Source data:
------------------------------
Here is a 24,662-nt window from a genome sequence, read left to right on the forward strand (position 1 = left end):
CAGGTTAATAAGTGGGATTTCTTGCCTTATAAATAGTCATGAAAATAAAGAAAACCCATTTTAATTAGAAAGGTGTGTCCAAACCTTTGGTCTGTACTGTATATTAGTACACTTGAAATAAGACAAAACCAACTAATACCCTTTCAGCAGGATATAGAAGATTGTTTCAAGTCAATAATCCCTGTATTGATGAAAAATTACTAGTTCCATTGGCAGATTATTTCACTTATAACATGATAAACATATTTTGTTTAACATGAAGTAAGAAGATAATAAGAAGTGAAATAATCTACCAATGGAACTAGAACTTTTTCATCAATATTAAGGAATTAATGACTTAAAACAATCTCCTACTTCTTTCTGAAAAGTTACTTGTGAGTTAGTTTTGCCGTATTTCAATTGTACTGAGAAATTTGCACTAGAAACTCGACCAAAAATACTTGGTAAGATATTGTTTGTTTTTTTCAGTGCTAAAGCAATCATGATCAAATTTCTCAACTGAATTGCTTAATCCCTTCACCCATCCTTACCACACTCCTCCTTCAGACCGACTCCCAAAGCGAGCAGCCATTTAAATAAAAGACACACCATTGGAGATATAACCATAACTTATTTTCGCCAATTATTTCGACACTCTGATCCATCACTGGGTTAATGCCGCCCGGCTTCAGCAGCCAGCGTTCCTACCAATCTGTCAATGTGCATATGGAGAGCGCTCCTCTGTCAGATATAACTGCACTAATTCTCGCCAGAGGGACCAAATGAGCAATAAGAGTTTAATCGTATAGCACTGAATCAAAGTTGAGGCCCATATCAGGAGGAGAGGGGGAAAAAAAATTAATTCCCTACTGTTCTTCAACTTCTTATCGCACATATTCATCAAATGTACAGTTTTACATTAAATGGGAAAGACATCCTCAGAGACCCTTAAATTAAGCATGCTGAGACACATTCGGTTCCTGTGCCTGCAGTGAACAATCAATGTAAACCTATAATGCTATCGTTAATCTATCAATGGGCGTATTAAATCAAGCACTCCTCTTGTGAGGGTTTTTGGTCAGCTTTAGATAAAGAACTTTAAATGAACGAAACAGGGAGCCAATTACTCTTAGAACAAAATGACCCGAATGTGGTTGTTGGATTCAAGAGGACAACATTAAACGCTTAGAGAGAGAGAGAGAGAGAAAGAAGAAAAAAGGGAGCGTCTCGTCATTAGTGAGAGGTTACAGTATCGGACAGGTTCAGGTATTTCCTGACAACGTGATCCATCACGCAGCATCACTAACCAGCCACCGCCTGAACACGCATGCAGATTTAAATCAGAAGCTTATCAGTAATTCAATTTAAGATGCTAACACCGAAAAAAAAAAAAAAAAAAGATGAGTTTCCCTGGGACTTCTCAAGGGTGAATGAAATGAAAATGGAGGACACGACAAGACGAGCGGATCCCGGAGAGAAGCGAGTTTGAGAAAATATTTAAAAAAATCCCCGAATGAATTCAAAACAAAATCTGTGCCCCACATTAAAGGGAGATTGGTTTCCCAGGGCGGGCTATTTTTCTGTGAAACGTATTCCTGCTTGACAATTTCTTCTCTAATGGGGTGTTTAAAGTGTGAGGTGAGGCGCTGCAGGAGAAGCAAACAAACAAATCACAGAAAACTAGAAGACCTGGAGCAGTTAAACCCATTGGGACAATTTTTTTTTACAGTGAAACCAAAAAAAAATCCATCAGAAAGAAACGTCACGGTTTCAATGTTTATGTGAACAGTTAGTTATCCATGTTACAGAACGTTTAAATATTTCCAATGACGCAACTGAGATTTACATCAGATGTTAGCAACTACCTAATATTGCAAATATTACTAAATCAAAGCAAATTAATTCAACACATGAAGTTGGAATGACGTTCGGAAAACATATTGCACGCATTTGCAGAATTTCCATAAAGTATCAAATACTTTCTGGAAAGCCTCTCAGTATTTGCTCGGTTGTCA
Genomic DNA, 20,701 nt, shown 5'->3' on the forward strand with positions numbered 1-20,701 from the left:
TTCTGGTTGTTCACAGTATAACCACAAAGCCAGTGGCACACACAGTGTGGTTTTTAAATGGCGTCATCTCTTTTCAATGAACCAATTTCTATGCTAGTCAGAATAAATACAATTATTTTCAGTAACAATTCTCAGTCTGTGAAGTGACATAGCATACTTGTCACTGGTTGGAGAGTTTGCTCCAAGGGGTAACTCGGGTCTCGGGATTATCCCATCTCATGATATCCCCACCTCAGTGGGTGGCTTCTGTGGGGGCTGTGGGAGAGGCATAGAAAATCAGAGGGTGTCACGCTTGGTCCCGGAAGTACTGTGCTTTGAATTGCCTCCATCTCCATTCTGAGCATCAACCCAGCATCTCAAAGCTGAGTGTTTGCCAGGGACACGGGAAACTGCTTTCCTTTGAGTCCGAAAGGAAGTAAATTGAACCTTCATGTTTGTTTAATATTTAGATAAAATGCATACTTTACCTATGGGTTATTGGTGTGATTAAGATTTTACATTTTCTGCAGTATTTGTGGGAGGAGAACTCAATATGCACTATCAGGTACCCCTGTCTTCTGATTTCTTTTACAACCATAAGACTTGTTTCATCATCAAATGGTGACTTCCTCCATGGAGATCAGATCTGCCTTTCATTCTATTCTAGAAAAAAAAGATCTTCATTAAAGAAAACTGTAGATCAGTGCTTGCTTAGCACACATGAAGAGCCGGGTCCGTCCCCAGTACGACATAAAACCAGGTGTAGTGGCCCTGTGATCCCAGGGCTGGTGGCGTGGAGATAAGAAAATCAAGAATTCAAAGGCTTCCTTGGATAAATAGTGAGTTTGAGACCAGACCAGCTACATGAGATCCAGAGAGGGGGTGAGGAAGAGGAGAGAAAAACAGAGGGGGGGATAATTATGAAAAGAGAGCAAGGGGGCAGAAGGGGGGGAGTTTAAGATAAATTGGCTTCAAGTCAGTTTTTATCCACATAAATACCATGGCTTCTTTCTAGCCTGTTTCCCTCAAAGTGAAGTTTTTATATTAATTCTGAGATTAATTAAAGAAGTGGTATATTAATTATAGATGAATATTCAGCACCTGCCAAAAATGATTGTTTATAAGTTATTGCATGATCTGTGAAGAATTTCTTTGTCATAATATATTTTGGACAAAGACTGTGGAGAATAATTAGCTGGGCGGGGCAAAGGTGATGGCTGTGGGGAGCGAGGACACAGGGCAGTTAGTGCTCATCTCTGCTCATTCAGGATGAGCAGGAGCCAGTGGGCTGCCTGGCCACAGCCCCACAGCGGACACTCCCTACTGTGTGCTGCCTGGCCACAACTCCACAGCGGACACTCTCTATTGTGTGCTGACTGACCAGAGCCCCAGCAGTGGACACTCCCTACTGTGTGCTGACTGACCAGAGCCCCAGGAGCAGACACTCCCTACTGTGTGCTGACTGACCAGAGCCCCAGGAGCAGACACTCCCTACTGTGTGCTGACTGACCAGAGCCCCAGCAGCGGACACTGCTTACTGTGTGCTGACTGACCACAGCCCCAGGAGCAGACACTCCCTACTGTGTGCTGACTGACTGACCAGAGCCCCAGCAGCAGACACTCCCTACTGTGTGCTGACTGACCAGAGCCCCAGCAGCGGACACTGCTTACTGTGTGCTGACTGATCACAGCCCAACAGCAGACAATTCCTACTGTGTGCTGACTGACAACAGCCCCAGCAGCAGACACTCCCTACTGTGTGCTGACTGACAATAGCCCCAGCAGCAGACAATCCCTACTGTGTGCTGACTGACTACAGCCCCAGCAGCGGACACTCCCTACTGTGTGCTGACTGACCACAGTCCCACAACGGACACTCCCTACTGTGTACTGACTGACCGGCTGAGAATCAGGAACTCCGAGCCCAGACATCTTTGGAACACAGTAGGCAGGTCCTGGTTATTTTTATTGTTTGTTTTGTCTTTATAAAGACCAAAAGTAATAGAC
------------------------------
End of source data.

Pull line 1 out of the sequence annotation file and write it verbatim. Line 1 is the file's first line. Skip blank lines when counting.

Here is a 24,662-nt window from a genome sequence, read left to right on the forward strand (position 1 = left end):